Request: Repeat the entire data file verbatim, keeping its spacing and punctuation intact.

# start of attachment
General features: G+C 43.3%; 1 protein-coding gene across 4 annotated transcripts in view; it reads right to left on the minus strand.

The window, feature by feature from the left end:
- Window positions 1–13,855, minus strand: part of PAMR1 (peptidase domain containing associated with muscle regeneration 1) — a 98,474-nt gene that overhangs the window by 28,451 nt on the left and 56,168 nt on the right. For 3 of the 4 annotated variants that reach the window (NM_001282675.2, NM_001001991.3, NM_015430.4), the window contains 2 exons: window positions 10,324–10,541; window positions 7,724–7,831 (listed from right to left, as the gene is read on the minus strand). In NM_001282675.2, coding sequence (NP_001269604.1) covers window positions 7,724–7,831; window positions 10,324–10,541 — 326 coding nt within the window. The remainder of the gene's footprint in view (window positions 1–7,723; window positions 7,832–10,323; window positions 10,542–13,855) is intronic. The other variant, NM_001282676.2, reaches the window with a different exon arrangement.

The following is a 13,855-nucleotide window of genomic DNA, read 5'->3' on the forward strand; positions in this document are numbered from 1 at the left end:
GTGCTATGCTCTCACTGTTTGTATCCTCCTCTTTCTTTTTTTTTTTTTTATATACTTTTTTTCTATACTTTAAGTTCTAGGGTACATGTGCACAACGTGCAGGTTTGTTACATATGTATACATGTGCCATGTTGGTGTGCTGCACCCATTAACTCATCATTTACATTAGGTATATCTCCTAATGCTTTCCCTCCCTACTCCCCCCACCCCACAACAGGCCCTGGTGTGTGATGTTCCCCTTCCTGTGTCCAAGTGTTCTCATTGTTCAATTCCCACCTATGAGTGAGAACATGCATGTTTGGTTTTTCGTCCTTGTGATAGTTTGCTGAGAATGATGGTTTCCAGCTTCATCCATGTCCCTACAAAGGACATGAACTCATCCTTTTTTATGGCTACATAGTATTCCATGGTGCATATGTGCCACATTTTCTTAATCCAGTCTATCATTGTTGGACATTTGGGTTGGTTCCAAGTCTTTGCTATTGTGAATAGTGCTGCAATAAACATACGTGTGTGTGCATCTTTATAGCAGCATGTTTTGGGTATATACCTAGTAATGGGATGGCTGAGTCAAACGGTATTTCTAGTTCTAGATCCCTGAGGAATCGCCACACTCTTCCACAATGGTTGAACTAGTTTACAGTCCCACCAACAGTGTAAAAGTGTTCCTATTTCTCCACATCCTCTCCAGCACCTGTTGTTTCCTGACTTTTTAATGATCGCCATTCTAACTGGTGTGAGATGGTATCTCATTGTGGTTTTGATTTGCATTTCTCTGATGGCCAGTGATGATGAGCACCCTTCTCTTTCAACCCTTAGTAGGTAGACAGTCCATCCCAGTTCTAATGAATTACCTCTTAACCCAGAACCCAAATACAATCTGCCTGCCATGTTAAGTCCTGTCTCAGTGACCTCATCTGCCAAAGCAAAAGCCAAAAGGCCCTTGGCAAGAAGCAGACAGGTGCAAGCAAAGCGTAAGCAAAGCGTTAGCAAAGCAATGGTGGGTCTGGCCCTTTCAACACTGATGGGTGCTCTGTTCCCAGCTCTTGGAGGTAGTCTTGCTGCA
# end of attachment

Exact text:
General features: G+C 43.3%; 1 protein-coding gene across 4 annotated transcripts in view; it reads right to left on the minus strand.

The window, feature by feature from the left end:
- Window positions 1–13,855, minus strand: part of PAMR1 (peptidase domain containing associated with muscle regeneration 1) — a 98,474-nt gene that overhangs the window by 28,451 nt on the left and 56,168 nt on the right. For 3 of the 4 annotated variants that reach the window (NM_001282675.2, NM_001001991.3, NM_015430.4), the window contains 2 exons: window positions 10,324–10,541; window positions 7,724–7,831 (listed from right to left, as the gene is read on the minus strand). In NM_001282675.2, coding sequence (NP_001269604.1) covers window positions 7,724–7,831; window positions 10,324–10,541 — 326 coding nt within the window. The remainder of the gene's footprint in view (window positions 1–7,723; window positions 7,832–10,323; window positions 10,542–13,855) is intronic. The other variant, NM_001282676.2, reaches the window with a different exon arrangement.

The following is a 13,855-nucleotide window of genomic DNA, read 5'->3' on the forward strand; positions in this document are numbered from 1 at the left end:
GTGCTATGCTCTCACTGTTTGTATCCTCCTCTTTCTTTTTTTTTTTTTTATATACTTTTTTTCTATACTTTAAGTTCTAGGGTACATGTGCACAACGTGCAGGTTTGTTACATATGTATACATGTGCCATGTTGGTGTGCTGCACCCATTAACTCATCATTTACATTAGGTATATCTCCTAATGCTTTCCCTCCCTACTCCCCCCACCCCACAACAGGCCCTGGTGTGTGATGTTCCCCTTCCTGTGTCCAAGTGTTCTCATTGTTCAATTCCCACCTATGAGTGAGAACATGCATGTTTGGTTTTTCGTCCTTGTGATAGTTTGCTGAGAATGATGGTTTCCAGCTTCATCCATGTCCCTACAAAGGACATGAACTCATCCTTTTTTATGGCTACATAGTATTCCATGGTGCATATGTGCCACATTTTCTTAATCCAGTCTATCATTGTTGGACATTTGGGTTGGTTCCAAGTCTTTGCTATTGTGAATAGTGCTGCAATAAACATACGTGTGTGTGCATCTTTATAGCAGCATGTTTTGGGTATATACCTAGTAATGGGATGGCTGAGTCAAACGGTATTTCTAGTTCTAGATCCCTGAGGAATCGCCACACTCTTCCACAATGGTTGAACTAGTTTACAGTCCCACCAACAGTGTAAAAGTGTTCCTATTTCTCCACATCCTCTCCAGCACCTGTTGTTTCCTGACTTTTTAATGATCGCCATTCTAACTGGTGTGAGATGGTATCTCATTGTGGTTTTGATTTGCATTTCTCTGATGGCCAGTGATGATGAGCACCCTTCTCTTTCAACCCTTAGTAGGTAGACAGTCCATCCCAGTTCTAATGAATTACCTCTTAACCCAGAACCCAAATACAATCTGCCTGCCATGTTAAGTCCTGTCTCAGTGACCTCATCTGCCAAAGCAAAAGCCAAAAGGCCCTTGGCAAGAAGCAGACAGGTGCAAGCAAAGCGTAAGCAAAGCGTTAGCAAAGCAATGGTGGGTCTGGCCCTTTCAACACTGATGGGTGCTCTGTTCCCAGCTCTTGGAGGTAGTCTTGCTGCA